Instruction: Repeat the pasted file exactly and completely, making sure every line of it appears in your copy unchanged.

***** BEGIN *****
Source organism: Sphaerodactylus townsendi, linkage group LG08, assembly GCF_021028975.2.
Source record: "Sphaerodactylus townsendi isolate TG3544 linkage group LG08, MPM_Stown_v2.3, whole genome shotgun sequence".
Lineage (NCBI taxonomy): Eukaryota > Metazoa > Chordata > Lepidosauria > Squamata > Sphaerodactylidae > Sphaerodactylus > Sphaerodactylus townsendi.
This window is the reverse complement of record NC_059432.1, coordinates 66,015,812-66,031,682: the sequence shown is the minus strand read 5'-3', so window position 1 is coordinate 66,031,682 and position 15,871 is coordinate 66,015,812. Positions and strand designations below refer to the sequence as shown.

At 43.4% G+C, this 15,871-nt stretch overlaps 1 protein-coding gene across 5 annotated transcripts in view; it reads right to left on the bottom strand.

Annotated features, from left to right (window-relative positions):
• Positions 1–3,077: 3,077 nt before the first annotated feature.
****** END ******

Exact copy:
Source organism: Sphaerodactylus townsendi, linkage group LG08, assembly GCF_021028975.2.
Source record: "Sphaerodactylus townsendi isolate TG3544 linkage group LG08, MPM_Stown_v2.3, whole genome shotgun sequence".
Lineage (NCBI taxonomy): Eukaryota > Metazoa > Chordata > Lepidosauria > Squamata > Sphaerodactylidae > Sphaerodactylus > Sphaerodactylus townsendi.
This window is the reverse complement of record NC_059432.1, coordinates 66,015,812-66,031,682: the sequence shown is the minus strand read 5'-3', so window position 1 is coordinate 66,031,682 and position 15,871 is coordinate 66,015,812. Positions and strand designations below refer to the sequence as shown.

At 43.4% G+C, this 15,871-nt stretch overlaps 1 protein-coding gene across 5 annotated transcripts in view; it reads right to left on the bottom strand.

Annotated features, from left to right (window-relative positions):
• Positions 1–3,077: 3,077 nt before the first annotated feature.